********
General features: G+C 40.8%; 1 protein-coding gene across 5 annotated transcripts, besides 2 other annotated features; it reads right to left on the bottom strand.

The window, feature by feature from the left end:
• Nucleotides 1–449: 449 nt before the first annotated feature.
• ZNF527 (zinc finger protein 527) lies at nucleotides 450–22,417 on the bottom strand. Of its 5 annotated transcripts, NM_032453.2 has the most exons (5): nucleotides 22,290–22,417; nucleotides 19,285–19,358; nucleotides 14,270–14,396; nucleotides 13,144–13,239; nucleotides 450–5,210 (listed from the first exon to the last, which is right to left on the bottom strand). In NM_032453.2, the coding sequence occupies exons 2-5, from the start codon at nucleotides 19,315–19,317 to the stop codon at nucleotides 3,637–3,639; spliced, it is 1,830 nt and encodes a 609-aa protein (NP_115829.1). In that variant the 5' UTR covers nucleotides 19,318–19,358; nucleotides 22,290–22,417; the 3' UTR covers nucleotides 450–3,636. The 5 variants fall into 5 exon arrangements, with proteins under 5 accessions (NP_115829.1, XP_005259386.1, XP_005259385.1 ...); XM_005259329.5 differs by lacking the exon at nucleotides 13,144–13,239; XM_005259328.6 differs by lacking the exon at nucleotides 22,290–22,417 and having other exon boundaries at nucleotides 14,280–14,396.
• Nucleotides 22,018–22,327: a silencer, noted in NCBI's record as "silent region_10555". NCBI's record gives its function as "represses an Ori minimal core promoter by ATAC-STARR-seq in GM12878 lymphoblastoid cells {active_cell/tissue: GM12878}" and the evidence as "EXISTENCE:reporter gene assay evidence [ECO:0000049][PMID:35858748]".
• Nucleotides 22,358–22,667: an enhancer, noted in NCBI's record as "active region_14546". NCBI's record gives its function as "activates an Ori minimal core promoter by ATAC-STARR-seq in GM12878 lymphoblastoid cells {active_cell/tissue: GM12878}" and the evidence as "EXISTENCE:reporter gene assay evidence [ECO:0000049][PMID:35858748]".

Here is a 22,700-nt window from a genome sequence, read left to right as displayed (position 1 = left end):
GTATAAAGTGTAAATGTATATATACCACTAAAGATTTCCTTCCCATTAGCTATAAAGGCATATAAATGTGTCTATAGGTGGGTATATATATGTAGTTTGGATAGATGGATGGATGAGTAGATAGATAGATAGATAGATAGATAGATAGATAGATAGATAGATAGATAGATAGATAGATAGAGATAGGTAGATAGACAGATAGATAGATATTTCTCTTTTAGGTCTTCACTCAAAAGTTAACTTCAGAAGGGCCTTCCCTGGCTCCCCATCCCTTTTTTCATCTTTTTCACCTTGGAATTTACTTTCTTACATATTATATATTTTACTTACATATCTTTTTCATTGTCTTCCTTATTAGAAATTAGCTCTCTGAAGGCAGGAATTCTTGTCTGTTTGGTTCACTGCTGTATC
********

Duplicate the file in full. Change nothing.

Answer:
General features: G+C 40.8%; 1 protein-coding gene across 5 annotated transcripts, besides 2 other annotated features; it reads right to left on the bottom strand.

The window, feature by feature from the left end:
• Nucleotides 1–449: 449 nt before the first annotated feature.
• ZNF527 (zinc finger protein 527) lies at nucleotides 450–22,417 on the bottom strand. Of its 5 annotated transcripts, NM_032453.2 has the most exons (5): nucleotides 22,290–22,417; nucleotides 19,285–19,358; nucleotides 14,270–14,396; nucleotides 13,144–13,239; nucleotides 450–5,210 (listed from the first exon to the last, which is right to left on the bottom strand). In NM_032453.2, the coding sequence occupies exons 2-5, from the start codon at nucleotides 19,315–19,317 to the stop codon at nucleotides 3,637–3,639; spliced, it is 1,830 nt and encodes a 609-aa protein (NP_115829.1). In that variant the 5' UTR covers nucleotides 19,318–19,358; nucleotides 22,290–22,417; the 3' UTR covers nucleotides 450–3,636. The 5 variants fall into 5 exon arrangements, with proteins under 5 accessions (NP_115829.1, XP_005259386.1, XP_005259385.1 ...); XM_005259329.5 differs by lacking the exon at nucleotides 13,144–13,239; XM_005259328.6 differs by lacking the exon at nucleotides 22,290–22,417 and having other exon boundaries at nucleotides 14,280–14,396.
• Nucleotides 22,018–22,327: a silencer, noted in NCBI's record as "silent region_10555". NCBI's record gives its function as "represses an Ori minimal core promoter by ATAC-STARR-seq in GM12878 lymphoblastoid cells {active_cell/tissue: GM12878}" and the evidence as "EXISTENCE:reporter gene assay evidence [ECO:0000049][PMID:35858748]".
• Nucleotides 22,358–22,667: an enhancer, noted in NCBI's record as "active region_14546". NCBI's record gives its function as "activates an Ori minimal core promoter by ATAC-STARR-seq in GM12878 lymphoblastoid cells {active_cell/tissue: GM12878}" and the evidence as "EXISTENCE:reporter gene assay evidence [ECO:0000049][PMID:35858748]".

Here is a 22,700-nt window from a genome sequence, read left to right as displayed (position 1 = left end):
GTATAAAGTGTAAATGTATATATACCACTAAAGATTTCCTTCCCATTAGCTATAAAGGCATATAAATGTGTCTATAGGTGGGTATATATATGTAGTTTGGATAGATGGATGGATGAGTAGATAGATAGATAGATAGATAGATAGATAGATAGATAGATAGATAGATAGATAGATAGATAGAGATAGGTAGATAGACAGATAGATAGATATTTCTCTTTTAGGTCTTCACTCAAAAGTTAACTTCAGAAGGGCCTTCCCTGGCTCCCCATCCCTTTTTTCATCTTTTTCACCTTGGAATTTACTTTCTTACATATTATATATTTTACTTACATATCTTTTTCATTGTCTTCCTTATTAGAAATTAGCTCTCTGAAGGCAGGAATTCTTGTCTGTTTGGTTCACTGCTGTATC